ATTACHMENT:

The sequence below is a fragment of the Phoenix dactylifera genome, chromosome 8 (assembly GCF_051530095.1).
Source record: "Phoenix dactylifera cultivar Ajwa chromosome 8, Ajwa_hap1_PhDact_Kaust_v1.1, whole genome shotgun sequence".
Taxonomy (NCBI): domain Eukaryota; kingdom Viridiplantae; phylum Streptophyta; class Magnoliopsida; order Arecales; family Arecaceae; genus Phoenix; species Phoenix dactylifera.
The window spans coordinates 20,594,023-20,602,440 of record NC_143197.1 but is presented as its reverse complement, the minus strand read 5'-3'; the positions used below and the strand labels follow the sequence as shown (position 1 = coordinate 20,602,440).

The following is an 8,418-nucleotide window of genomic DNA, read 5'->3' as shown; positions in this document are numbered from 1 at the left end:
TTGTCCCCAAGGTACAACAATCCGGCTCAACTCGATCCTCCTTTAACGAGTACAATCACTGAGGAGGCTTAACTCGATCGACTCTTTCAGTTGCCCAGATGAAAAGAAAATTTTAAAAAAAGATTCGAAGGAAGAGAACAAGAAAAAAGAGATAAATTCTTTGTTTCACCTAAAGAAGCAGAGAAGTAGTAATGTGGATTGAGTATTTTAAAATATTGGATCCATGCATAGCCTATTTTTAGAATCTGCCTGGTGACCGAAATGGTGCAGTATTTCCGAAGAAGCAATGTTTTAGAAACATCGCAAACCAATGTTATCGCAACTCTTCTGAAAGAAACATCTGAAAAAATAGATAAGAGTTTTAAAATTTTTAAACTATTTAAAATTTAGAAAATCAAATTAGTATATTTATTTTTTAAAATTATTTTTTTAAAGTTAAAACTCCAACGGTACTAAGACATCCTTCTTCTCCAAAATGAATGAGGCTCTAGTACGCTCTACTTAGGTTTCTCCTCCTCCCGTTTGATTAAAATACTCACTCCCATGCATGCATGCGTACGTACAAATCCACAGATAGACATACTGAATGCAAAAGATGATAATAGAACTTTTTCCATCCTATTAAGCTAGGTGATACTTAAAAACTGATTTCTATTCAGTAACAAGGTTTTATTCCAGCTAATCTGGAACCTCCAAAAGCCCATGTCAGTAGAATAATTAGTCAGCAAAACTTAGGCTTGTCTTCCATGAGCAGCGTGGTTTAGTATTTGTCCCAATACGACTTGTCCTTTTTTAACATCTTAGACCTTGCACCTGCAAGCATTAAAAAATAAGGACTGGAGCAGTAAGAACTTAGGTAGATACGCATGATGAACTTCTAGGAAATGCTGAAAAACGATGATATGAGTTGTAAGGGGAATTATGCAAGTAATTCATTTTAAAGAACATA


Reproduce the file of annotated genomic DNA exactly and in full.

The sequence below is a fragment of the Phoenix dactylifera genome, chromosome 8 (assembly GCF_051530095.1).
Source record: "Phoenix dactylifera cultivar Ajwa chromosome 8, Ajwa_hap1_PhDact_Kaust_v1.1, whole genome shotgun sequence".
Taxonomy (NCBI): domain Eukaryota; kingdom Viridiplantae; phylum Streptophyta; class Magnoliopsida; order Arecales; family Arecaceae; genus Phoenix; species Phoenix dactylifera.
The window spans coordinates 20,594,023-20,602,440 of record NC_143197.1 but is presented as its reverse complement, the minus strand read 5'-3'; the positions used below and the strand labels follow the sequence as shown (position 1 = coordinate 20,602,440).

The following is an 8,418-nucleotide window of genomic DNA, read 5'->3' as shown; positions in this document are numbered from 1 at the left end:
TTGTCCCCAAGGTACAACAATCCGGCTCAACTCGATCCTCCTTTAACGAGTACAATCACTGAGGAGGCTTAACTCGATCGACTCTTTCAGTTGCCCAGATGAAAAGAAAATTTTAAAAAAAGATTCGAAGGAAGAGAACAAGAAAAAAGAGATAAATTCTTTGTTTCACCTAAAGAAGCAGAGAAGTAGTAATGTGGATTGAGTATTTTAAAATATTGGATCCATGCATAGCCTATTTTTAGAATCTGCCTGGTGACCGAAATGGTGCAGTATTTCCGAAGAAGCAATGTTTTAGAAACATCGCAAACCAATGTTATCGCAACTCTTCTGAAAGAAACATCTGAAAAAATAGATAAGAGTTTTAAAATTTTTAAACTATTTAAAATTTAGAAAATCAAATTAGTATATTTATTTTTTAAAATTATTTTTTTAAAGTTAAAACTCCAACGGTACTAAGACATCCTTCTTCTCCAAAATGAATGAGGCTCTAGTACGCTCTACTTAGGTTTCTCCTCCTCCCGTTTGATTAAAATACTCACTCCCATGCATGCATGCGTACGTACAAATCCACAGATAGACATACTGAATGCAAAAGATGATAATAGAACTTTTTCCATCCTATTAAGCTAGGTGATACTTAAAAACTGATTTCTATTCAGTAACAAGGTTTTATTCCAGCTAATCTGGAACCTCCAAAAGCCCATGTCAGTAGAATAATTAGTCAGCAAAACTTAGGCTTGTCTTCCATGAGCAGCGTGGTTTAGTATTTGTCCCAATACGACTTGTCCTTTTTTAACATCTTAGACCTTGCACCTGCAAGCATTAAAAAATAAGGACTGGAGCAGTAAGAACTTAGGTAGATACGCATGATGAACTTCTAGGAAATGCTGAAAAACGATGATATGAGTTGTAAGGGGAATTATGCAAGTAATTCATTTTAAAGAACATA